Thanks to all our friends that filled our porch with Meyer Lemons.

Thanks to all our friends that filled our porch with Meyer Lemons.

For those of you that don’t know, Erickson Ranch makes jams and jellies from the fruit and vegetables we grow. I found myself in an interesting predicament this winter during the Meyer Lemon season.

Each year we make Meyer Lemon jelly during February when the lemons are ripe. Well, this year our lemon crop was very small and not as plentiful as in years past. We have one tree and it usually produces plenty (if not more than we need). We press each lemon extracting the juice, let it settle over night which allows the sediment to settle out leaving us with pure juice.
We kept ours eyes open for each and every Meyer Lemon tree we saw in our travels. Should we knock on the door of the lemon tree owner, see if we could gleen the fruit from their tree and solve our plight? Perhaps not!

Meyer Lemon Syrup

Meyer Lemon Syrup

Let’s give Facebook a try. I posted my need for Meyer Lemons and what an absolutely wonderful response we got. A jar of lemon jelly was a small thank you for our lovely friends that helped us solve our 2016 lack of Meyer Lemons. Apparently many people have a Meyer Lemon tree in their yard. What an outpouring of Lemon Love!! I can’t thank our followers on FB enough for coming to our rescue.

As a small business, we have come to the realization the importance of Facebook. For businesses like ourselves it is often difficult to learn to promote, in a positive manner, to the public what you are and why customers should come our way. The generous outpouring and response of our customers has helped us!

Meyer Lemon Jelly - the final product!

Meyer Lemon Jelly – the final product!

One may be asking, “What is the big deal with the Meyer Lemon?” Lemons are tart and certain varieties are almost impossible to eat. The Meyer Lemon is a native of China and thought to be a cross between a true lemon and either a mandarin of common orange. It was introduced to the United States in 1908 by the agriculture explorer Frank Nicholas Meyer. The flavor of the Meyer skin is fragrant and thin with a slight orange tint when ripe. The flavor is sweeter, less acidic than the common Lisbon or Eureka supermarket varieties.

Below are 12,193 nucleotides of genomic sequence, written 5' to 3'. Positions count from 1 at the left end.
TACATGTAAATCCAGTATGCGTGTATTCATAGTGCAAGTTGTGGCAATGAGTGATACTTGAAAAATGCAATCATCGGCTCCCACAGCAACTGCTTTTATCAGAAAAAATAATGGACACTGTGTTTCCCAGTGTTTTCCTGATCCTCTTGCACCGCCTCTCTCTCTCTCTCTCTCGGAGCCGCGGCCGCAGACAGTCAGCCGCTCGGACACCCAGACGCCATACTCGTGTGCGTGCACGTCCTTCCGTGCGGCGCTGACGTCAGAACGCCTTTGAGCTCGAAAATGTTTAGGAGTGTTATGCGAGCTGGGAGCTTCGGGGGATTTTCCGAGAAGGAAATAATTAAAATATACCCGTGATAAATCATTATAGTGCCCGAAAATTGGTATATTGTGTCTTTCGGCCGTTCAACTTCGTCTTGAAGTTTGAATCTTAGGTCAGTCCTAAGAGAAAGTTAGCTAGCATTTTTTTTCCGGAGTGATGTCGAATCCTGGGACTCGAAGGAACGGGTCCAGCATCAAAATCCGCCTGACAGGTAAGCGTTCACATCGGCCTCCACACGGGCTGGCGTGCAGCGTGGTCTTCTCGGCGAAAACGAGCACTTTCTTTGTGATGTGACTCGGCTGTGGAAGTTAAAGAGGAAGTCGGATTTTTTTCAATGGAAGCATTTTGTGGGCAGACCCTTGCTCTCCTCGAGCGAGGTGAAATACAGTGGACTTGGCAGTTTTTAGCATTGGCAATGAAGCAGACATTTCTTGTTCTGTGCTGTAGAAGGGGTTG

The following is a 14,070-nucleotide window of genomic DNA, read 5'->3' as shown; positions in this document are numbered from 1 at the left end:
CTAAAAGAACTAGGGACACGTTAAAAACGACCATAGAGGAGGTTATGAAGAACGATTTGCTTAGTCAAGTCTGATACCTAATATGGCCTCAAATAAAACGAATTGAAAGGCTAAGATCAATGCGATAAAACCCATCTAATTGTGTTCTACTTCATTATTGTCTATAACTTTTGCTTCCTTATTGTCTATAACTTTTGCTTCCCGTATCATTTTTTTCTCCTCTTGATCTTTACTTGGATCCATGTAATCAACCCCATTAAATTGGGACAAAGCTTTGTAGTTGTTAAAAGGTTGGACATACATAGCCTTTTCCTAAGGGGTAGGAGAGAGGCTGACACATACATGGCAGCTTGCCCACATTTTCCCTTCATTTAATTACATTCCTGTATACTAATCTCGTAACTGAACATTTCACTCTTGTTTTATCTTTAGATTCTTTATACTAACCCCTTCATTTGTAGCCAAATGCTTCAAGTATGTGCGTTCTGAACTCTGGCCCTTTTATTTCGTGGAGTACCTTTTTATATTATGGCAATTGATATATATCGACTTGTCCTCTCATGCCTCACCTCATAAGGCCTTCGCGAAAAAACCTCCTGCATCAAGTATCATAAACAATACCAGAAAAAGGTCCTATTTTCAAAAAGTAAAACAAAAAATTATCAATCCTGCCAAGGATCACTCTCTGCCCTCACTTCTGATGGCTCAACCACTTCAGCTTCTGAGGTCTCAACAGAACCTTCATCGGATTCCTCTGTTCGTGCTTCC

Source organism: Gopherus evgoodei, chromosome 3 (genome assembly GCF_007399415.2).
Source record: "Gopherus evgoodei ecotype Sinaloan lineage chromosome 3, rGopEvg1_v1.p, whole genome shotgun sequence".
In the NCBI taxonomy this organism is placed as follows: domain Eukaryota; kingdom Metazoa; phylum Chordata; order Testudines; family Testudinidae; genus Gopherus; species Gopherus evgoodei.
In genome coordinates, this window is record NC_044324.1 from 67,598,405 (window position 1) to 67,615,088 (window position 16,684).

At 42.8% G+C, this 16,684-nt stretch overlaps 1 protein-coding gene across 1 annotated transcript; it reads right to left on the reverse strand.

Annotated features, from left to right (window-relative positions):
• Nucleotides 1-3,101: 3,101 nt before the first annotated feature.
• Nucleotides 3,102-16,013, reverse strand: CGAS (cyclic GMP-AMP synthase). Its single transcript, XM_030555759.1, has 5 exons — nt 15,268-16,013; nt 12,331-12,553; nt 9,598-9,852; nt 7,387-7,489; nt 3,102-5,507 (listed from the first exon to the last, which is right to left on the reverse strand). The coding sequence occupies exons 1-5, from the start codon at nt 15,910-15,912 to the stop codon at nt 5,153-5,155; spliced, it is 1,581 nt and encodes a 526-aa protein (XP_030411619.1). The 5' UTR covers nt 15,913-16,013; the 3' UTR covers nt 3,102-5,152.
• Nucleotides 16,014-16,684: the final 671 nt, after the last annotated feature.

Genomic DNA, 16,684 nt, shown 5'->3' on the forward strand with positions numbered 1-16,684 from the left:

Wagon full of squeezed Meyer Lemons

Wagon full of squeezed Meyer Lemons

We never considered making Meyer Lemon jelly until a lovely friend came across “THE HOUSEHOLD SEARCHLIGHT RECIPE BOOK” written in Topeka, Kansas in 1936. She purchased it from a garage sale, copied parts of the dog-eared pages and gave it to me as a gift. How fun it was to look at the traditional and not so traditional recipes from times past. We drew inspiration from the Lemon recipe and realized it would be a nice seasonal addition to our jam selection.

This particular jelly can be used as a marinade for chicken, on a warm scone and spread over a home made yellow cake with small holes made with toothpicks to allow the jelly to spread through the cake. Cream cheese lemon flavored frosting is the perfect topping!!

Come to Erickson Ranch during the summer season on the weekends for fresh fruit, vegetables and jam tasting. Please visit our website www.ericksonranch.com for information about us as well as events we will be attending.

2 Comments

  1. 6-18-2016

    What a challenge, but how exciting!
    We have a long history with you through my late Uncle, Bob Wong. We are delighted you have a plan to survive, will check out your FaceBook page and hope to see you soon for apricot and a jar of the meyer lemon jelly.
    All theBest,
    Pam hatayama

  2. 6-18-2016

    What a challenge, but how exciting!
    We have a long history with you through my late Uncle, Bob Wong. We are delighted you have a plan to survive, will check out your FaceBook page and hope to see you soon for apricot and a jar of the meyer lemon jelly.
    All the Best,
    Pam hatayama

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